The Promise of Philosophy
The profession of philosophy makes an interesting case. On the one hand, it makes some of the most sweeping claims for itself and on the other hand seems to deliver so little. Let us look at the traditional case made for the value of instruction in philosophy.
We as humans are capable of living two kinds of lives: an unreflective or a reflective life. When we live unreflectively, we live as a conformist, trapped in the world of our own unanalyzed desires and social conditioning. We do not live as free agents. We do not choose our basic and ultimate values. We do not understand the actual options implicit in a human life. We behave in ways that are contradictory to the values we say we believe. We do not understand the forces at work in our lives, nor do we understand what is valuable and wasteful in them. Often, as unreflective persons, our lives are shot-through with irrationality, prejudice, and self-delusion.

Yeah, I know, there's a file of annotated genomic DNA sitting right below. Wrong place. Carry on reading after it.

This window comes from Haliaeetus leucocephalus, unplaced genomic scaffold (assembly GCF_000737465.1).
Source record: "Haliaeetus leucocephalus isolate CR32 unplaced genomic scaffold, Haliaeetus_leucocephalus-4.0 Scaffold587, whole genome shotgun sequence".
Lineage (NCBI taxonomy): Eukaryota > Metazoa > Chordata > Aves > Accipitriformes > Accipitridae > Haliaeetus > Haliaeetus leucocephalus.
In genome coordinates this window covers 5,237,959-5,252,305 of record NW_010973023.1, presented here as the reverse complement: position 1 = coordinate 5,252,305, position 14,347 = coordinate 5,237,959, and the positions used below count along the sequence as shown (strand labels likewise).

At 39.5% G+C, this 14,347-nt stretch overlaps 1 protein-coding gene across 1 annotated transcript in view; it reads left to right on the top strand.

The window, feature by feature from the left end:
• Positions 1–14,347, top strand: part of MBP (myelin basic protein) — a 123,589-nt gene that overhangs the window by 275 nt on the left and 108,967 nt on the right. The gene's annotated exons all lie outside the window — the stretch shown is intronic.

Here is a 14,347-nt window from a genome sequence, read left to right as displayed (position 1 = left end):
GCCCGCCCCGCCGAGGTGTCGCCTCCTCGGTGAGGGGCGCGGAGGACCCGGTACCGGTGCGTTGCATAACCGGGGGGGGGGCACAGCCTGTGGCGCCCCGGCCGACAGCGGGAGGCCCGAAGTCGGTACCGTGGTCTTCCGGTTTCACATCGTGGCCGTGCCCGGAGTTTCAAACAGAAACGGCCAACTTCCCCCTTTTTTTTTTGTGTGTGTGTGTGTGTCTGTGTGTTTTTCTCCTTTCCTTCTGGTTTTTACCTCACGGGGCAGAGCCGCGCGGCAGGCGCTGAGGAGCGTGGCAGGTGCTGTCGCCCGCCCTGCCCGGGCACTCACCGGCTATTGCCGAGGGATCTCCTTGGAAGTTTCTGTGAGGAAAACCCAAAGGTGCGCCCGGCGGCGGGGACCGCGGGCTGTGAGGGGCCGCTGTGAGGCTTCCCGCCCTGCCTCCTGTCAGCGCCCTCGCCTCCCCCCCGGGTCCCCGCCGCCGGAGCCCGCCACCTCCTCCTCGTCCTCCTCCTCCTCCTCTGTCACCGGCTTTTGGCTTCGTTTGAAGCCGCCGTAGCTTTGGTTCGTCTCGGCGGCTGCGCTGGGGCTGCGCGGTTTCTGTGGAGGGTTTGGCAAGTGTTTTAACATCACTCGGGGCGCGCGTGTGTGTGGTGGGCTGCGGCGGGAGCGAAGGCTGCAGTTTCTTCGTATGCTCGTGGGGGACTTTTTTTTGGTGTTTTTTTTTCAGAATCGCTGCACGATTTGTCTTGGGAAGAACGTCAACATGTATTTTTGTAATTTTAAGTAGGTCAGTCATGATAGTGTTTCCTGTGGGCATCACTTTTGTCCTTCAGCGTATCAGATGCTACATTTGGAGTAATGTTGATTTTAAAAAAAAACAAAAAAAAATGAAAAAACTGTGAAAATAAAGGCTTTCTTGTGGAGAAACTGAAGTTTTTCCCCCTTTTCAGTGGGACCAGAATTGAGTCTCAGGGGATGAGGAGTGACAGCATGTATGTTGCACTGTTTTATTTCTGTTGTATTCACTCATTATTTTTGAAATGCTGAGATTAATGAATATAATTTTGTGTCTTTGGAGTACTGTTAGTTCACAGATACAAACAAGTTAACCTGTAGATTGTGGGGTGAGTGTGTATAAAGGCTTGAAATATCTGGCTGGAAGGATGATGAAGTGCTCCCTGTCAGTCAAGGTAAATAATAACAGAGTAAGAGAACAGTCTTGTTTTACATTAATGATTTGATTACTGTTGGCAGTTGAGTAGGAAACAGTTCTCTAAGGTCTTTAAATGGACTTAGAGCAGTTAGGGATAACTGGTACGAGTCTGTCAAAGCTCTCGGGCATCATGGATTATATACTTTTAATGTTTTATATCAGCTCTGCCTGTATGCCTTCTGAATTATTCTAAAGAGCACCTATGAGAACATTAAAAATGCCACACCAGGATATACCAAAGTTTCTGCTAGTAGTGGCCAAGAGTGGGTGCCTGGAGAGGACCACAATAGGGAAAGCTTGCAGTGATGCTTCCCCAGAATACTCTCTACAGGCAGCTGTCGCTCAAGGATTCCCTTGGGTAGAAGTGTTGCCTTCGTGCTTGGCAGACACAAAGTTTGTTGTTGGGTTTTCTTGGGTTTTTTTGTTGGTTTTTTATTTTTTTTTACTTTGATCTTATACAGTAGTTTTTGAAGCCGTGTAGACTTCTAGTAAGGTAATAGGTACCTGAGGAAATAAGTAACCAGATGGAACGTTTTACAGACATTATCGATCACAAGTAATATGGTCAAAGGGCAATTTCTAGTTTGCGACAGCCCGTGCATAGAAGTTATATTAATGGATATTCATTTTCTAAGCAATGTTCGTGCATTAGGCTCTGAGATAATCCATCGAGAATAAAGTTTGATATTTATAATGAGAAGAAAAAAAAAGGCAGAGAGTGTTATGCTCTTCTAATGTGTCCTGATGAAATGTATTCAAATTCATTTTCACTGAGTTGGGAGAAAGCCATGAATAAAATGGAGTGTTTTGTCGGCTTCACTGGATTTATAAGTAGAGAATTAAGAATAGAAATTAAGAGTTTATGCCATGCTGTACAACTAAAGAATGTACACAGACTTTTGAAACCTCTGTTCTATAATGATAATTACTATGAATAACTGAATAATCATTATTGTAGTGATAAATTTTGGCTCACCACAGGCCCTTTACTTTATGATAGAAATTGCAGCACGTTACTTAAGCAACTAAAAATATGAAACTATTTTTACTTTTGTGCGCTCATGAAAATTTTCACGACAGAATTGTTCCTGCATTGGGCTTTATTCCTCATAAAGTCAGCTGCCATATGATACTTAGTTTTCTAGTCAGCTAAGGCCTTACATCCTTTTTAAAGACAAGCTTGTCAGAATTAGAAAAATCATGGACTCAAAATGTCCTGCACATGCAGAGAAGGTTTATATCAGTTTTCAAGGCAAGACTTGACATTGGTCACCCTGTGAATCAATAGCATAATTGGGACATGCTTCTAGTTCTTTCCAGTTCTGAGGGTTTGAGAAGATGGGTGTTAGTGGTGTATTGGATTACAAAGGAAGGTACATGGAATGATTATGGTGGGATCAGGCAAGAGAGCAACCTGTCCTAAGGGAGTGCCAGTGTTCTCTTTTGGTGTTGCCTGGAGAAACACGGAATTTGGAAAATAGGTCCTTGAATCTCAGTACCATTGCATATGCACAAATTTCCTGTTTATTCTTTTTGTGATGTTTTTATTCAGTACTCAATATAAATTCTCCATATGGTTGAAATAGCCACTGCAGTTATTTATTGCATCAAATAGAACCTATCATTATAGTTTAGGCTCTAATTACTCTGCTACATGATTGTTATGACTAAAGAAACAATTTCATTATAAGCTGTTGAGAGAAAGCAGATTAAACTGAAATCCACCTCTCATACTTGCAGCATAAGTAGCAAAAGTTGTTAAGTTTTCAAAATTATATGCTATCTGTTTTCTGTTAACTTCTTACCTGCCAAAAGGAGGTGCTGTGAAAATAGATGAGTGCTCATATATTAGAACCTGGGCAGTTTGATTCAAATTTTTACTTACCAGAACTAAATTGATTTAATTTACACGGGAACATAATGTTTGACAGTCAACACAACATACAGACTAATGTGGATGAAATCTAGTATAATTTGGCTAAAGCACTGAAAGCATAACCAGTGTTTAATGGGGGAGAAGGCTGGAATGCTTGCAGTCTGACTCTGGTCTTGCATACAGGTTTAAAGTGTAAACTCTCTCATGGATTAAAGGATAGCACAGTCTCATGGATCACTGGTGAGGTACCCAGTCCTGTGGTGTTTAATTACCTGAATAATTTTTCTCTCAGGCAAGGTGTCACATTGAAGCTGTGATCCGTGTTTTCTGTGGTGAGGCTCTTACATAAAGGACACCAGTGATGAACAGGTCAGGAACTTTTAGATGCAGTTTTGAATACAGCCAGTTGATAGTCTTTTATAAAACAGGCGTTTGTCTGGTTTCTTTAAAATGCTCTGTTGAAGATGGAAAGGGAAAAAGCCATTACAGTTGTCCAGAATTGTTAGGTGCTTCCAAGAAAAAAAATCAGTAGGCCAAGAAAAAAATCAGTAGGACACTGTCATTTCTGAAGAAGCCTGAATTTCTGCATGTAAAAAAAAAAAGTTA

Conversely, when we live reflectively, we become the agents of our own destiny. We begin to act as genuinely independent persons. We see a world beyond the world of our personal egocentrism and social ethnocentrism. We come to terms with our own basic and ultimate values. We make decisions based on the actual options available to us. We begin to understand the forces at work in our lives and act consciously with respect to them. We discover the power of rationality and use that power to minimize our prejudices as well as our involvement in self-delusion. The study of philosophy lays the foundation for living a reflective life.